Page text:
Upper Tuolumne River

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Current River Flows, Tuolumne River
Tuolumne River
Suggested Flies for Upper Tuolumne River River:
Western Sierra Hatch Selection

Other Local Favorites:

Dry Flies:
Parachute Adams #12-18
Parachute Ants #14-16
Cutter's Perfect Ant #14-16
Elk Hair Caddis #12-14
Yellow Humpy #12-14
Dave's Hopper #10-12
Royal Wulff #12-14
Purple Haze #16

Nymph Flies:
Pheasant Tail Nymph #12-14
Copper Johns #12-14
Gold Ribbed Hare's Ear #12-14
Prince Nymph #12-14
Bird's Nest #8-10
Zebra Midge #18

Directions: The Upper Tuolumne River can be reached from two directions. From the East, take Hwy 395 to Highway 120 just north of Lee Vining. This is the entrance to Yosemite by way of Tioga Pass. From the West, take Highway 120 from Manteca and becomes Tioga Road once you've entered the park. Highway 140 from Merced is another western entrance but you will need to go north on Big Oak Flat Road once you've entered the Yosemite Valley to connect to Tioga Road. From the south, you can take Highway 41 from Fresno to reach the Yosemite Valley and from there go onto to Big Oak Flat Road.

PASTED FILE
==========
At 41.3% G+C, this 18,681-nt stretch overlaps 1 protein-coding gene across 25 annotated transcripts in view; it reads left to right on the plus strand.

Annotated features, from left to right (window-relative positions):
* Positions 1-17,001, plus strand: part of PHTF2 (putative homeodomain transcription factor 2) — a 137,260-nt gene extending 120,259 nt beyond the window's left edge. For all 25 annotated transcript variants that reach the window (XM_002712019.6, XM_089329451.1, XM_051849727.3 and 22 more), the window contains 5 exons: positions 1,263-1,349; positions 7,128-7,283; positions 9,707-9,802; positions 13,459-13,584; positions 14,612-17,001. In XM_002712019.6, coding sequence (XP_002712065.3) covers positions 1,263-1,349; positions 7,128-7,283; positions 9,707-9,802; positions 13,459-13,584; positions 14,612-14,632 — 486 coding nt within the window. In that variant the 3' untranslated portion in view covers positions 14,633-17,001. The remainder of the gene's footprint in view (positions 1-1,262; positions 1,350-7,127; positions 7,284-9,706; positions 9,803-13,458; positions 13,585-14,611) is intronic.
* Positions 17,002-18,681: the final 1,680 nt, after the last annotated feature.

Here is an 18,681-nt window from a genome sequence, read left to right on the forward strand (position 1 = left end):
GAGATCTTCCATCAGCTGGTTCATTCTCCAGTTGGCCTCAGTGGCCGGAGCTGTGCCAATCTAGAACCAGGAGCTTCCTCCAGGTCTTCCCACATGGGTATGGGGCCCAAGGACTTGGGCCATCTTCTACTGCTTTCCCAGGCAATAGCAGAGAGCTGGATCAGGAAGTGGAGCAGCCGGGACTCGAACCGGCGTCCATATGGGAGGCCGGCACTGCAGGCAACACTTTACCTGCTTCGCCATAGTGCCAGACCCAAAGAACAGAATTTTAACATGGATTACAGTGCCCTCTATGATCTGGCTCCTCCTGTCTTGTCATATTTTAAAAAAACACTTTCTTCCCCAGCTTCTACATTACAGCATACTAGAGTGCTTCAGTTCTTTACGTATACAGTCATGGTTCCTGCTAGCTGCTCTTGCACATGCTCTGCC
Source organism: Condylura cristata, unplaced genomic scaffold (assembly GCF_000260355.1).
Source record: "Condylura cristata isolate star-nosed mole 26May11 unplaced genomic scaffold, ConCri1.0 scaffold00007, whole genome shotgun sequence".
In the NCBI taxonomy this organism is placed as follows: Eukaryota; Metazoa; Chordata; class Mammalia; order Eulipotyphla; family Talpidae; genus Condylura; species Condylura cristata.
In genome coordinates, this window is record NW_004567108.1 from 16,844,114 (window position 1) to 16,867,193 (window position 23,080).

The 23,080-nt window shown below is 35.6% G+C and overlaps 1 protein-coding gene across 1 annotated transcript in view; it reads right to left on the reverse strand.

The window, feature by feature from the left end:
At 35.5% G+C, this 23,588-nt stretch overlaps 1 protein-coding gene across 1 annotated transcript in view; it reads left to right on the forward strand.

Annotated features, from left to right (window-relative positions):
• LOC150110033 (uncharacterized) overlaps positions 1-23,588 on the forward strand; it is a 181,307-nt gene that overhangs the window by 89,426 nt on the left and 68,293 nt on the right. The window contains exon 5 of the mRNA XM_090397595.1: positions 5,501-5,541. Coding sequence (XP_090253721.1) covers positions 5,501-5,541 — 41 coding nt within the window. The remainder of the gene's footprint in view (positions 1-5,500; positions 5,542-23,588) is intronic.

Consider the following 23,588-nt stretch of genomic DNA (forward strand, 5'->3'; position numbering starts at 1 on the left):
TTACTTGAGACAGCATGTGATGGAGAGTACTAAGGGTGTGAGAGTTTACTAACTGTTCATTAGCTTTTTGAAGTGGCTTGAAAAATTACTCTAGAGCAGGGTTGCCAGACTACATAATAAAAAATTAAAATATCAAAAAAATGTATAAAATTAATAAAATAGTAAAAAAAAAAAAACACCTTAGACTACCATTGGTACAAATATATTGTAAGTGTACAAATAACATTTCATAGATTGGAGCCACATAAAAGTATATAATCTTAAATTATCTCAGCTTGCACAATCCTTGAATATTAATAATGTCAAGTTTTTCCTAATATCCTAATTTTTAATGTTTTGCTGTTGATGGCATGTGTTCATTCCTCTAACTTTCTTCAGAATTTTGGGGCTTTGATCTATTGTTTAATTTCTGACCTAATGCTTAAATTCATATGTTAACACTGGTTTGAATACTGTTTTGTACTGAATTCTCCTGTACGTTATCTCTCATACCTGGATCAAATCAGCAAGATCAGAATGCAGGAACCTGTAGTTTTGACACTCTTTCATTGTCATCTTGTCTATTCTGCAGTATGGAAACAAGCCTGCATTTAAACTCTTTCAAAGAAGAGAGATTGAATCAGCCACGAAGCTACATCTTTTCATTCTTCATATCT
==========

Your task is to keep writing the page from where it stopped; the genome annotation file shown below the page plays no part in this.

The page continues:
The Upper Tuolumne was historically devoid of trout due to Glacial activity. Native rainbows existed within the lower Toulumne but could not reach the upper sections due to waterfalls and steep inclines. For the past 100 years, the area has been stocked with Rainbows, Brookies, Browns, and Goldens. This stocking has been discontinued since 1991 and the resulting populations are self-sustaining wild trout. Although many of the high elevation lakes have become devoid of trout once again, many areas of the Upper Tuolumne river basin support a good number of trout. Most of these trout are in the 8-10 inch class although there are a number of sites with fish up to 15".

Above Hetch Hetchy Reservoir, the Tuolumne is within the Grand Canyon of the Tuolumne for 25 miles. This area extends up to Waterwheel Falls. It contains rainbows, browns, and brookies. Some consider this stretch to be the best fishing with Yosemite Park. Your most direct route to this area is by trail from White Wolf campground, a 7 mile distance. The trail follows the Tuolumne River upstream to Tuolumne Meadows.